Apprentice ad claim elicits NDP complaint to industry watchdog

The Opposition New Democrats say they have filed a complaint with the ad industry's self-regulatory watchdog, calling for a review of a new government ad touting a loan for apprentices because it contains "misleading" information, but the government maintains the ad is accurate.

Employment and Social Development Canada says ad claim based on 'accumulated industry projections'

A new government ad publicizing a loan program for apprentices says Canada will need one million skilled tradespeople over the next decade. (Employment and Social Development Canada)

The Opposition New Democrats say they have filed a complaint with the ad industry's self-regulatory watchdog, calling for a review of a new government ad touting a loan for apprentices because it contains "misleading" information.

The complaint comes after CBC News reported that a new ad, claiming the Canadian economy will need "one million skilled tradesmen and women" over the next decade, was unsupported by independent forecasts and even the government's own projections.

The government pointed CBC News to "a combination of industry estimates" to support its claim, but a closer look at those estimates showed Canada will need mainly high-skilled workers.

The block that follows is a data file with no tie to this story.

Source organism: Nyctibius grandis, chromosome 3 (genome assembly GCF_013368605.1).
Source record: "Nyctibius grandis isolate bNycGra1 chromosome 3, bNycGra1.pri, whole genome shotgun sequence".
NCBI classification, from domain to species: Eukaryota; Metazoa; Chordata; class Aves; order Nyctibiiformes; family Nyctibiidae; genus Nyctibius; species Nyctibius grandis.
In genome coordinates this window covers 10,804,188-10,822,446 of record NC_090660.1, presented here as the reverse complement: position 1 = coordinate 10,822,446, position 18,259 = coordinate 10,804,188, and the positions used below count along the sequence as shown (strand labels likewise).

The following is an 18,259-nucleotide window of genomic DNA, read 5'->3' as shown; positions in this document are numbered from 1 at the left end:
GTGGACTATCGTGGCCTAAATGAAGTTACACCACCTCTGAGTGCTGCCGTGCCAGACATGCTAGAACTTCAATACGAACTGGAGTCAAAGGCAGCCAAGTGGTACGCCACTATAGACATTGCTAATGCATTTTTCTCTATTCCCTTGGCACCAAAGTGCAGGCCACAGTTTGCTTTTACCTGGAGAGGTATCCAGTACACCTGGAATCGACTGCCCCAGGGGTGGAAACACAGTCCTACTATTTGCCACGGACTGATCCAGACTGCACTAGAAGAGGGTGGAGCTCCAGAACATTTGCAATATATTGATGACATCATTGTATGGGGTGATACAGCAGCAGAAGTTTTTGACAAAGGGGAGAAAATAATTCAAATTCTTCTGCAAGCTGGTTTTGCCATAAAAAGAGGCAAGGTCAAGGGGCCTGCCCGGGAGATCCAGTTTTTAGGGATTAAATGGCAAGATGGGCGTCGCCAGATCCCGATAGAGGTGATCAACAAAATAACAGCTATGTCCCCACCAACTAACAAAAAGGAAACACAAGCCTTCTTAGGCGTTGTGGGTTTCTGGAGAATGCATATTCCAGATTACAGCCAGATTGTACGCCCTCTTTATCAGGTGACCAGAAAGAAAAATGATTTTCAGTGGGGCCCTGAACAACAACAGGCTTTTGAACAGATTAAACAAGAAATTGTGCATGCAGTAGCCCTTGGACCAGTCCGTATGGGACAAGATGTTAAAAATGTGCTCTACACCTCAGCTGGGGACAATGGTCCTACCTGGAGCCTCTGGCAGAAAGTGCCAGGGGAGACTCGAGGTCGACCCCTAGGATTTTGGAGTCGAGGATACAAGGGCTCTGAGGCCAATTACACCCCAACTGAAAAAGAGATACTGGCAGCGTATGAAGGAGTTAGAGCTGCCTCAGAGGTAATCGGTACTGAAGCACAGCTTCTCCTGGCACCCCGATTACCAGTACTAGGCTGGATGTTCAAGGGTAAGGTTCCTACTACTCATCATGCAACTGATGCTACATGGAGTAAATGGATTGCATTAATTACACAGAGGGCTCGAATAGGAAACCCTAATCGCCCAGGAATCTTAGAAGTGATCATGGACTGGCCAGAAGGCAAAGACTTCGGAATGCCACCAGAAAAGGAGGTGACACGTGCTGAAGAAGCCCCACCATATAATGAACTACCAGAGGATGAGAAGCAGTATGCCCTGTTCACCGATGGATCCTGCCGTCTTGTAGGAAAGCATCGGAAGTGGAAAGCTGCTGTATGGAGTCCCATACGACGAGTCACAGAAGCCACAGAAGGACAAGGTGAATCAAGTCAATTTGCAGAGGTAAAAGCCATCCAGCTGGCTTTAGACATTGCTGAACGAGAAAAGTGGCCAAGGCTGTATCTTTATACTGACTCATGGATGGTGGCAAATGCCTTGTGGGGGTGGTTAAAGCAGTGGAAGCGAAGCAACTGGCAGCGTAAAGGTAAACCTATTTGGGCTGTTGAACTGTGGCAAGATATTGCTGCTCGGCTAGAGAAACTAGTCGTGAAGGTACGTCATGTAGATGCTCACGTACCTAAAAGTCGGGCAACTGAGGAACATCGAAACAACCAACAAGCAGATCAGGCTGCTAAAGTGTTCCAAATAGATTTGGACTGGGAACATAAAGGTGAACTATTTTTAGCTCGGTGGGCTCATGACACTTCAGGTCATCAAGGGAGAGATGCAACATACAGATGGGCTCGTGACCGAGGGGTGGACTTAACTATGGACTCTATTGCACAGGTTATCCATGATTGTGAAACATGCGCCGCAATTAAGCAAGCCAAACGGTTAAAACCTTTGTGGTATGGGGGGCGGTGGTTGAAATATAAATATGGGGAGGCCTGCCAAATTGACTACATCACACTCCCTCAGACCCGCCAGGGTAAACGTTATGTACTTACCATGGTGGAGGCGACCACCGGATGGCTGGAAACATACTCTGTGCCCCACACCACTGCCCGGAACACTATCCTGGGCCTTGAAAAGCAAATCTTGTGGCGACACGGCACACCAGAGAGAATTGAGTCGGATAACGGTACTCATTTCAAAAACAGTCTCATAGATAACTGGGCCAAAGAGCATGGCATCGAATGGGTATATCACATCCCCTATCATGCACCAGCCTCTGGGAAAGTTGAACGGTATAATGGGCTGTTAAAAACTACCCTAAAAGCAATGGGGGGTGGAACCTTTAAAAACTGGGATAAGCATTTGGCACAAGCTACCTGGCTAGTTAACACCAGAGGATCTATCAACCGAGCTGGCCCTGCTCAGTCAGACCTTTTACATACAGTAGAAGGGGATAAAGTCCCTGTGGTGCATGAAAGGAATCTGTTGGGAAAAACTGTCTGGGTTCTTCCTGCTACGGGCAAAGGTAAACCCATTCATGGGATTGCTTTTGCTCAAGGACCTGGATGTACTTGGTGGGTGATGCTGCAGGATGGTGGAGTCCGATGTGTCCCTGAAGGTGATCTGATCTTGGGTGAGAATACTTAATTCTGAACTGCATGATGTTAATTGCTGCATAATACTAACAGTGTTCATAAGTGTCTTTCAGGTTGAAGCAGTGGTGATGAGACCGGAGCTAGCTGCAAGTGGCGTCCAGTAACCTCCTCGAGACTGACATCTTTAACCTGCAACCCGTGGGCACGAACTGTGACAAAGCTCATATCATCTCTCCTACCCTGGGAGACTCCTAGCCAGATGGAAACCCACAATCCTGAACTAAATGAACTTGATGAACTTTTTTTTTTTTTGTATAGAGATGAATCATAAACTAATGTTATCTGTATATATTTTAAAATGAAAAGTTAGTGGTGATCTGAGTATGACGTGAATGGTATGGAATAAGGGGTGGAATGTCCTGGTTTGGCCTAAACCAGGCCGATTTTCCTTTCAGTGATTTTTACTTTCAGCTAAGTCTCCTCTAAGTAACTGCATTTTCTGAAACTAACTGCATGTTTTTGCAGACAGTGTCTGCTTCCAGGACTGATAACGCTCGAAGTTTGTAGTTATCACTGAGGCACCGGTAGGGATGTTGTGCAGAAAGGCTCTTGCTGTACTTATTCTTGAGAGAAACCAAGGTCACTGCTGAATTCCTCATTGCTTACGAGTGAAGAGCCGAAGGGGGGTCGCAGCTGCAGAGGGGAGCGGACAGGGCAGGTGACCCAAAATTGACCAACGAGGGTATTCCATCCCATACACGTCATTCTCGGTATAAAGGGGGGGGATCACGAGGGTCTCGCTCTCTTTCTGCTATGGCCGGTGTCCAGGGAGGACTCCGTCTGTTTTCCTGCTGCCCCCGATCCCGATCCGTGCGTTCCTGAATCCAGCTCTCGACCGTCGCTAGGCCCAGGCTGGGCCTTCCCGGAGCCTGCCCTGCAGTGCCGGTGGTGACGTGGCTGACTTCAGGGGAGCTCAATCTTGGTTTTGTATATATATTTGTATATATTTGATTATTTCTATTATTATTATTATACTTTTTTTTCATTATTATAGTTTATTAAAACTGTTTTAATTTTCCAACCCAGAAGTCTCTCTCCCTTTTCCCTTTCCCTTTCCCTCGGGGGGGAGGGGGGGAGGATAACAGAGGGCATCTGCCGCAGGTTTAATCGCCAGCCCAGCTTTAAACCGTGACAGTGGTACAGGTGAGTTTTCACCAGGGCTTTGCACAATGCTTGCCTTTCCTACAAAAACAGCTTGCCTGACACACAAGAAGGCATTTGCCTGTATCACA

Jinny Sims, the NDP critic for employment and social development, said she filed a complaint on Monday with Advertising Standards Canada, the national not-for-profit advertising self-regulatory body, asking for a review of the ad.

"We're asking them to review it and if the ad doesn't meet the standards — absolutely this government needs to pull the ad.

"They've got to stop playing games with public dollars," Sims said in a telephone interview on Monday.

Alexandra Fortier, the spokeswoman for Employment Minister Jason Kenney, denied that the ad is misleading.

"What is misleading is the [CBC] article, not the ad," she said in an email on Monday.

The Department of Employment and Social Development Canada said in a separate email its claim is based on "accumulated" forecasts and referred CBC News to industry and provincial projections.

"The figure is accurate based on accumulated industry projections. These projections come from reputable organizations that represent both business and labour interests," the department said in an email on Monday evening.

The department pointed CBC News to the following "accumulated industry projections":

  • 50 per cent of Canadian manufacturers are experiencing labour shortages today, and by 2016, Canada will have 660,000 unskilled workers and 1.3 million skilled jobs sitting vacant, according to Canadian Manufacturing and Exporters.

  • As many as 300,000 new workers will be needed to replace retirees and meet project demands over the next 10 years, according to BuildForce Canada. 

  • In B.C. alone, one million job openings are expected to 2022, including 985,000 from already planned economic activity, including almost 100,000 jobs in the liquid natural gas sector, according to the B.C. 2022 Labour Market Outlook.

'Interest-free' loan?